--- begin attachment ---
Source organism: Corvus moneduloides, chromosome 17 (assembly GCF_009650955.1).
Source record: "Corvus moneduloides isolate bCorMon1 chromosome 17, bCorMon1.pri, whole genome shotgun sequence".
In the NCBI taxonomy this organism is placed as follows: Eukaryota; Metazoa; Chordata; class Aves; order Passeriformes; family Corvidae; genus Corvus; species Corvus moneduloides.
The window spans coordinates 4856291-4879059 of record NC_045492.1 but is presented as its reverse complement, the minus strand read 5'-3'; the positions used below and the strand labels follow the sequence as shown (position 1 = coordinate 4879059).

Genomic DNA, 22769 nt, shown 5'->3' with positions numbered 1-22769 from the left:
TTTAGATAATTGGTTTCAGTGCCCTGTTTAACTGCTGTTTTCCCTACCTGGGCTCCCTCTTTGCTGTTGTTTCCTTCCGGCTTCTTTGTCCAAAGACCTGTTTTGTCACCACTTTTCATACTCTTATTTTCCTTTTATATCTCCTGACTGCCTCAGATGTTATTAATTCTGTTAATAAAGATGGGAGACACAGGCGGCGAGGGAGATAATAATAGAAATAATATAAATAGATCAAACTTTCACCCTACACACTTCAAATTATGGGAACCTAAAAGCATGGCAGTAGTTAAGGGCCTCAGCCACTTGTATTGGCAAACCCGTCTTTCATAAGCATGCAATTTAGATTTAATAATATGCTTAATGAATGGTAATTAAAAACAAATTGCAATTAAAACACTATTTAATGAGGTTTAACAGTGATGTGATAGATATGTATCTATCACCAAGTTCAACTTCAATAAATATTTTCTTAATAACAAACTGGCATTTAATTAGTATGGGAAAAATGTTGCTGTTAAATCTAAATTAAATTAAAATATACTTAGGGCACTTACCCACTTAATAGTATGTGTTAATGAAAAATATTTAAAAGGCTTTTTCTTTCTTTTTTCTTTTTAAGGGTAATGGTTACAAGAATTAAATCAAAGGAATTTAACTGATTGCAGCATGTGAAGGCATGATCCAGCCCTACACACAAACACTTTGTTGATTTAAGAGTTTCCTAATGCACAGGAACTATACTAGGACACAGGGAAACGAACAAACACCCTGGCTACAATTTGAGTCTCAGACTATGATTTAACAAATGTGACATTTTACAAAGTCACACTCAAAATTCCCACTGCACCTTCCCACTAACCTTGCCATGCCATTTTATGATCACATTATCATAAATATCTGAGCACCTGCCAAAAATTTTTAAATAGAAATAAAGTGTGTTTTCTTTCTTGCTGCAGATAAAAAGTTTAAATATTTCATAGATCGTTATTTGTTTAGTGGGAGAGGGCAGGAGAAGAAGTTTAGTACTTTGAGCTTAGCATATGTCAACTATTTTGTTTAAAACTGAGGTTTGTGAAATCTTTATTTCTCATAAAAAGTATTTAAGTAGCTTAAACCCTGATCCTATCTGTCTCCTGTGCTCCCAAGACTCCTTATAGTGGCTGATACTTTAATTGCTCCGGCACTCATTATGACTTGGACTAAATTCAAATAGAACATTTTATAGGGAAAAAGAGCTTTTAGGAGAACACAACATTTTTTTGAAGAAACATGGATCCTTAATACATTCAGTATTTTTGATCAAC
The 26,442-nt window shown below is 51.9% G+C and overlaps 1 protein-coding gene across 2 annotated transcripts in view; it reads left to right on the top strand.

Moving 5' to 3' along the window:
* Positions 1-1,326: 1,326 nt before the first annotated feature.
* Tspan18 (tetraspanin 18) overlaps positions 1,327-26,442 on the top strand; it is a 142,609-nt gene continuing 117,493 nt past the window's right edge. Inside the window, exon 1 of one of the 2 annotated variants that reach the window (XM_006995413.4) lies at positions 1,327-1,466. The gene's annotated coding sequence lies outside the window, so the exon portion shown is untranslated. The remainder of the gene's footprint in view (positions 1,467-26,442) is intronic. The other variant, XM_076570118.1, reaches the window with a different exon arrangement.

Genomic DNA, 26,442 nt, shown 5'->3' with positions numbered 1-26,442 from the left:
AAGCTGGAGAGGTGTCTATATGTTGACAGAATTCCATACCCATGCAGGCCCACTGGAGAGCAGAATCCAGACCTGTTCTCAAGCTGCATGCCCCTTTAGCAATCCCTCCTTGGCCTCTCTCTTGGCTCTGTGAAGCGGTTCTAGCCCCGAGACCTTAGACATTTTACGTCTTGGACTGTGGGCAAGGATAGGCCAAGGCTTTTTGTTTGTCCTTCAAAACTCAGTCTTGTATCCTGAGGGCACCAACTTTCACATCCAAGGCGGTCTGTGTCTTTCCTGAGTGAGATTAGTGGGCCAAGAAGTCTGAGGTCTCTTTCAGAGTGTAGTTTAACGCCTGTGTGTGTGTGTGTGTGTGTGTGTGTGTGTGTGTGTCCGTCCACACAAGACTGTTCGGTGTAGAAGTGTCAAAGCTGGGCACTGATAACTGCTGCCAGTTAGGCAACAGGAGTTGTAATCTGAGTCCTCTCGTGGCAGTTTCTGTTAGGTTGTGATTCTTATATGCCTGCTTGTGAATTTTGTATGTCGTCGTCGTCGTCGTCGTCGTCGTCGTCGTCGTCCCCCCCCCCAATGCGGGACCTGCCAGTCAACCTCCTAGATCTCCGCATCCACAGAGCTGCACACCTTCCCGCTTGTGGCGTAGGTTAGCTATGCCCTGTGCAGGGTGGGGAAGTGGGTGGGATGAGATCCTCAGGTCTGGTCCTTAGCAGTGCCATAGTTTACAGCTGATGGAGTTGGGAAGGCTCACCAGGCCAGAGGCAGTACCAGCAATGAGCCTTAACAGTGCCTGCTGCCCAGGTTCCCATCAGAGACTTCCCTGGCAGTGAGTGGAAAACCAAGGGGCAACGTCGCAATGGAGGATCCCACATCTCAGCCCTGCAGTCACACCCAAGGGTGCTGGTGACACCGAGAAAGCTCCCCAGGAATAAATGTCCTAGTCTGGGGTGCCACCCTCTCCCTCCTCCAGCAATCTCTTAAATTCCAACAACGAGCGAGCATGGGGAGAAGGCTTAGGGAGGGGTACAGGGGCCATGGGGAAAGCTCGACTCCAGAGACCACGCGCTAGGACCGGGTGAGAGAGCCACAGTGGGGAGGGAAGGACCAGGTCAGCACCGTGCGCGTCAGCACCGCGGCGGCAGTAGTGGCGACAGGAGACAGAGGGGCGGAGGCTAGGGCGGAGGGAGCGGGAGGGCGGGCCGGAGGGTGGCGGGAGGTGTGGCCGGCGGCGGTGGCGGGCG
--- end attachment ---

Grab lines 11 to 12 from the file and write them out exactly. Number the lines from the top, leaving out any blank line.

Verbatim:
Genomic DNA, 26,442 nt, shown 5'->3' with positions numbered 1-26,442 from the left:
AAGCTGGAGAGGTGTCTATATGTTGACAGAATTCCATACCCATGCAGGCCCACTGGAGAGCAGAATCCAGACCTGTTCTCAAGCTGCATGCCCCTTTAGCAATCCCTCCTTGGCCTCTCTCTTGGCTCTGTGAAGCGGTTCTAGCCCCGAGACCTTAGACATTTTACGTCTTGGACTGTGGGCAAGGATAGGCCAAGGCTTTTTGTTTGTCCTTCAAAACTCAGTCTTGTATCCTGAGGGCACCAACTTTCACATCCAAGGCGGTCTGTGTCTTTCCTGAGTGAGATTAGTGGGCCAAGAAGTCTGAGGTCTCTTTCAGAGTGTAGTTTAACGCCTGTGTGTGTGTGTGTGTGTGTGTGTGTGTGTGTGTGTCCGTCCACACAAGACTGTTCGGTGTAGAAGTGTCAAAGCTGGGCACTGATAACTGCTGCCAGTTAGGCAACAGGAGTTGTAATCTGAGTCCTCTCGTGGCAGTTTCTGTTAGGTTGTGATTCTTATATGCCTGCTTGTGAATTTTGTATGTCGTCGTCGTCGTCGTCGTCGTCGTCGTCGTCGTCCCCCCCCCCAATGCGGGACCTGCCAGTCAACCTCCTAGATCTCCGCATCCACAGAGCTGCACACCTTCCCGCTTGTGGCGTAGGTTAGCTATGCCCTGTGCAGGGTGGGGAAGTGGGTGGGATGAGATCCTCAGGTCTGGTCCTTAGCAGTGCCATAGTTTACAGCTGATGGAGTTGGGAAGGCTCACCAGGCCAGAGGCAGTACCAGCAATGAGCCTTAACAGTGCCTGCTGCCCAGGTTCCCATCAGAGACTTCCCTGGCAGTGAGTGGAAAACCAAGGGGCAACGTCGCAATGGAGGATCCCACATCTCAGCCCTGCAGTCACACCCAAGGGTGCTGGTGACACCGAGAAAGCTCCCCAGGAATAAATGTCCTAGTCTGGGGTGCCACCCTCTCCCTCCTCCAGCAATCTCTTAAATTCCAACAACGAGCGAGCATGGGGAGAAGGCTTAGGGAGGGGTACAGGGGCCATGGGGAAAGCTCGACTCCAGAGACCACGCGCTAGGACCGGGTGAGAGAGCCACAGTGGGGAGGGAAGGACCAGGTCAGCACCGTGCGCGTCAGCACCGCGGCGGCAGTAGTGGCGACAGGAGACAGAGGGGCGGAGGCTAGGGCGGAGGGAGCGGGAGGGCGGGCCGGAGGGTGGCGGGAGGTGTGGCCGGCGGCGGTGGCGGGCG